Rotational sport injuries are common – especially in the low back. Golf, tennis and baseball are just a few examples of sports that twist the body, placing extra pressure on the spine. Studies reports up to 84% of rotational athletes may experience low back pain due injury from their sport – more common than any other type of sports.
What happens to the lumbar spine during rotation?
During rotation of the lumbar spine, movement is limited due to the large amount of ligaments and musculature that hold the spine upright. The facet joints – connection between each vertebra – compress togetheron the side opposite to rotation to provide stability. This also prevents excessive disc movement and allows them to absorb shock. Lumbar spine rotation is limited to approximately 5 degrees per side.
How do rotational sport injuries occur?
Several theories exist when examining why rotational sport injuries occur so frequently.
- Twisting increases pressure at the spine. With explosive movements required by sports – swinging a golf club, smashing a tennis ball or hitting a home run – this force can push the athlete past their stability point if not trained correctly.
- The erector spinae is often over used in athletes with chronic low back pain. Deeper stabilizers – including transverses abdominis and multifidus – were found to be inactive during golf swings in those with a history of low back pain.
- Co-contraction of muscles is most difficult to achieve with rotation. This is a complex movement that requires musculature to work together which is more difficult to master
Which rotational injuries are most common?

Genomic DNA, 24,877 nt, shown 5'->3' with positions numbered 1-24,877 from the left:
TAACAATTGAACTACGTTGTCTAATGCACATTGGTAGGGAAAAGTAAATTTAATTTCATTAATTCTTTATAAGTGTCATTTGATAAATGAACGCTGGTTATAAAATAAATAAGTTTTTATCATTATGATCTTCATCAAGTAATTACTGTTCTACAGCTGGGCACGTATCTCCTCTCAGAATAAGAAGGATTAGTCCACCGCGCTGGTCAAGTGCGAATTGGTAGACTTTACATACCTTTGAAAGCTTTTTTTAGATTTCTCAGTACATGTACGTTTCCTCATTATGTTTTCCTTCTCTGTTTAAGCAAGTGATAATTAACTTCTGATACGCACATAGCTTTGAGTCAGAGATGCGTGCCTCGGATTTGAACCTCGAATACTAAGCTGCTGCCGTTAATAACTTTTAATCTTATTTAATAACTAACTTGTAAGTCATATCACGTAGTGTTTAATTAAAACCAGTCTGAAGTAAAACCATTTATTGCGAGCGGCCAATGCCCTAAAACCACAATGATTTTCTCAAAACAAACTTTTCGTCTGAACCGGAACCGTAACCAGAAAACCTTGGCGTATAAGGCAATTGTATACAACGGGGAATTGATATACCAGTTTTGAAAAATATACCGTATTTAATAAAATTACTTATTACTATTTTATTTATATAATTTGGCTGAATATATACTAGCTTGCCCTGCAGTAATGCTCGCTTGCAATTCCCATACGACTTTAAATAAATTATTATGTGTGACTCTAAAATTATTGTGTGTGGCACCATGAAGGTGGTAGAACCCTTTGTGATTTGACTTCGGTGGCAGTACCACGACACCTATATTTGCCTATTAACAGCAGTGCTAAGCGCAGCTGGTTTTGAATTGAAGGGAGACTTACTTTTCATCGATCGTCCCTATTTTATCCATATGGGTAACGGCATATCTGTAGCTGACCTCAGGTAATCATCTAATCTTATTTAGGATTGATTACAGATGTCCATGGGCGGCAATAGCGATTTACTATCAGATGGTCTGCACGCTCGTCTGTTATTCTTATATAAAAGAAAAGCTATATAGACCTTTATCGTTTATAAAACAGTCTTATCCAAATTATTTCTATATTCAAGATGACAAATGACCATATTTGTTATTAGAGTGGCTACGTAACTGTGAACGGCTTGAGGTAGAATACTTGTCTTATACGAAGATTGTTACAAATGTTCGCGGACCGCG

Disc herniations, fractures, spondylolisthesis and sprain strain injuries are the most common findings among rotational athletes. Structures impacted include intervertebral discs, ligaments, supporting musculature, spinal nerves and vertebrae.
What can I do to prevent rotational sport injuries?
Start to train the body in rotational movements, working up to sports performance. Below are 5 phases for rotational athletes to increase injury prevention.
- Neuromuscular activation – ensure athlete can properly activate muscles that support the spine during rotation
- Dynamic stability – activate these muscles during movement
- Strengthen – increase muscular strength to support the spine during rotation
- Power – work their muscles at an increased rate during rotational movements
- Sport specific – differing upon athlete, examples include repetitive swings of golf club or practicing a slapshot in hockey
Curious how your spine moves? Custom can help you determine which rotational movements you struggle with and how to get you stronger and prevent injuries long term. Book an appointment with Custom today at our Palo Alto or Santa Clara location to have your movement assessed!